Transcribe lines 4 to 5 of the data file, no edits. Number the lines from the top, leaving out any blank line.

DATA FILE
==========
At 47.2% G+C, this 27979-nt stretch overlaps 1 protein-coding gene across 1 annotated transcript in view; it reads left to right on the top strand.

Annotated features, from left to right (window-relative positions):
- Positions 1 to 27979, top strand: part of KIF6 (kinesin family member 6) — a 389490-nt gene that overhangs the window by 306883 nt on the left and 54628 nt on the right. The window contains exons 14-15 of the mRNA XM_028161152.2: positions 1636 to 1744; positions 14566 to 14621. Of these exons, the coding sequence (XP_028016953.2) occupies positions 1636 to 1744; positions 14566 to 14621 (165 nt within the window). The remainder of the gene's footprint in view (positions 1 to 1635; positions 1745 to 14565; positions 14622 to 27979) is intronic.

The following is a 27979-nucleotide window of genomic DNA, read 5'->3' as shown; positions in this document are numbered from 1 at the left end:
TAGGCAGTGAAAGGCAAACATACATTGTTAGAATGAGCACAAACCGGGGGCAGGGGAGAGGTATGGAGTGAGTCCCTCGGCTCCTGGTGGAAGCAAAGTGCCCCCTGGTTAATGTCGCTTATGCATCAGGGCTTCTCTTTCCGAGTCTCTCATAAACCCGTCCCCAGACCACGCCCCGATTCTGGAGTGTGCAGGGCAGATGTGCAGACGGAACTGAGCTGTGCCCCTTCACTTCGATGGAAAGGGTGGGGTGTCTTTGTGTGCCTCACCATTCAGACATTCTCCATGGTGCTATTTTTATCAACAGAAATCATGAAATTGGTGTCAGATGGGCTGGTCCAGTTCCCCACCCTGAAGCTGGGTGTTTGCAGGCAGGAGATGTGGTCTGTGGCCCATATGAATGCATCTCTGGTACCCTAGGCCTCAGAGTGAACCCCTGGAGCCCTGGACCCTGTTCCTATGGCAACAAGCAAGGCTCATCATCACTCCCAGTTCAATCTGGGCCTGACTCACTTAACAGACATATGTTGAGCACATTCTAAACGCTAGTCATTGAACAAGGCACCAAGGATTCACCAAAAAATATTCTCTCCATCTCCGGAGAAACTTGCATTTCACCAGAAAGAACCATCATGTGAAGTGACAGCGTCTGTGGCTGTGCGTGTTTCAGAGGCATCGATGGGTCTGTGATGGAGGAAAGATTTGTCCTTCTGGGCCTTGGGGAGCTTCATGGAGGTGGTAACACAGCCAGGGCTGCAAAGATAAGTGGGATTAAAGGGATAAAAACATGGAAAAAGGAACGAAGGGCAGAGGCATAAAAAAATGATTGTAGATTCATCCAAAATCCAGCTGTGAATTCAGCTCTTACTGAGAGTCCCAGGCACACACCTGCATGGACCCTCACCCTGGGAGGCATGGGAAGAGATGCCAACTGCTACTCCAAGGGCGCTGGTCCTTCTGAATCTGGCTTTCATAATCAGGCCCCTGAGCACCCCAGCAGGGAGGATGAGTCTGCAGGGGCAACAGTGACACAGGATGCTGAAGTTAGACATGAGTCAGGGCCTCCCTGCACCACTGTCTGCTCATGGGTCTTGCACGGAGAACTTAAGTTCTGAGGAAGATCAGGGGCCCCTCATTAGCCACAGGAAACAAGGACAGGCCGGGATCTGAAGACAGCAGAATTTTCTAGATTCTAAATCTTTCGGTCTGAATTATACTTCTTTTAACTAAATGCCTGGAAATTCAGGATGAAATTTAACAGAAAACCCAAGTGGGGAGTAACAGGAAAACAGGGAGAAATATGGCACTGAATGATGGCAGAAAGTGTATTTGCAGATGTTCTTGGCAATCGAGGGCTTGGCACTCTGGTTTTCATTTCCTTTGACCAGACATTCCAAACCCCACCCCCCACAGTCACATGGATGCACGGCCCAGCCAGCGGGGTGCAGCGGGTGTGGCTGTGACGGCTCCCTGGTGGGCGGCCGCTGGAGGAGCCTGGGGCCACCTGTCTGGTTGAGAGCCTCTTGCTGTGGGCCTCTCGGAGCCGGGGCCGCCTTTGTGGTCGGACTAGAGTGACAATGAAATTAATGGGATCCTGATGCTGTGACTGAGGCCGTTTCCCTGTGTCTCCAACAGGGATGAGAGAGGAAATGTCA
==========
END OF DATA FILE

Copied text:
The following is a 27979-nucleotide window of genomic DNA, read 5'->3' as shown; positions in this document are numbered from 1 at the left end:
TAGGCAGTGAAAGGCAAACATACATTGTTAGAATGAGCACAAACCGGGGGCAGGGGAGAGGTATGGAGTGAGTCCCTCGGCTCCTGGTGGAAGCAAAGTGCCCCCTGGTTAATGTCGCTTATGCATCAGGGCTTCTCTTTCCGAGTCTCTCATAAACCCGTCCCCAGACCACGCCCCGATTCTGGAGTGTGCAGGGCAGATGTGCAGACGGAACTGAGCTGTGCCCCTTCACTTCGATGGAAAGGGTGGGGTGTCTTTGTGTGCCTCACCATTCAGACATTCTCCATGGTGCTATTTTTATCAACAGAAATCATGAAATTGGTGTCAGATGGGCTGGTCCAGTTCCCCACCCTGAAGCTGGGTGTTTGCAGGCAGGAGATGTGGTCTGTGGCCCATATGAATGCATCTCTGGTACCCTAGGCCTCAGAGTGAACCCCTGGAGCCCTGGACCCTGTTCCTATGGCAACAAGCAAGGCTCATCATCACTCCCAGTTCAATCTGGGCCTGACTCACTTAACAGACATATGTTGAGCACATTCTAAACGCTAGTCATTGAACAAGGCACCAAGGATTCACCAAAAAATATTCTCTCCATCTCCGGAGAAACTTGCATTTCACCAGAAAGAACCATCATGTGAAGTGACAGCGTCTGTGGCTGTGCGTGTTTCAGAGGCATCGATGGGTCTGTGATGGAGGAAAGATTTGTCCTTCTGGGCCTTGGGGAGCTTCATGGAGGTGGTAACACAGCCAGGGCTGCAAAGATAAGTGGGATTAAAGGGATAAAAACATGGAAAAAGGAACGAAGGGCAGAGGCATAAAAAAATGATTGTAGATTCATCCAAAATCCAGCTGTGAATTCAGCTCTTACTGAGAGTCCCAGGCACACACCTGCATGGACCCTCACCCTGGGAGGCATGGGAAGAGATGCCAACTGCTACTCCAAGGGCGCTGGTCCTTCTGAATCTGGCTTTCATAATCAGGCCCCTGAGCACCCCAGCAGGGAGGATGAGTCTGCAGGGGCAACAGTGACACAGGATGCTGAAGTTAGACATGAGTCAGGGCCTCCCTGCACCACTGTCTGCTCATGGGTCTTGCACGGAGAACTTAAGTTCTGAGGAAGATCAGGGGCCCCTCATTAGCCACAGGAAACAAGGACAGGCCGGGATCTGAAGACAGCAGAATTTTCTAGATTCTAAATCTTTCGGTCTGAATTATACTTCTTTTAACTAAATGCCTGGAAATTCAGGATGAAATTTAACAGAAAACCCAAGTGGGGAGTAACAGGAAAACAGGGAGAAATATGGCACTGAATGATGGCAGAAAGTGTATTTGCAGATGTTCTTGGCAATCGAGGGCTTGGCACTCTGGTTTTCATTTCCTTTGACCAGACATTCCAAACCCCACCCCCCACAGTCACATGGATGCACGGCCCAGCCAGCGGGGTGCAGCGGGTGTGGCTGTGACGGCTCCCTGGTGGGCGGCCGCTGGAGGAGCCTGGGGCCACCTGTCTGGTTGAGAGCCTCTTGCTGTGGGCCTCTCGGAGCCGGGGCCGCCTTTGTGGTCGGACTAGAGTGACAATGAAATTAATGGGATCCTGATGCTGTGACTGAGGCCGTTTCCCTGTGTCTCCAACAGGGATGAGAGAGGAAATGTCA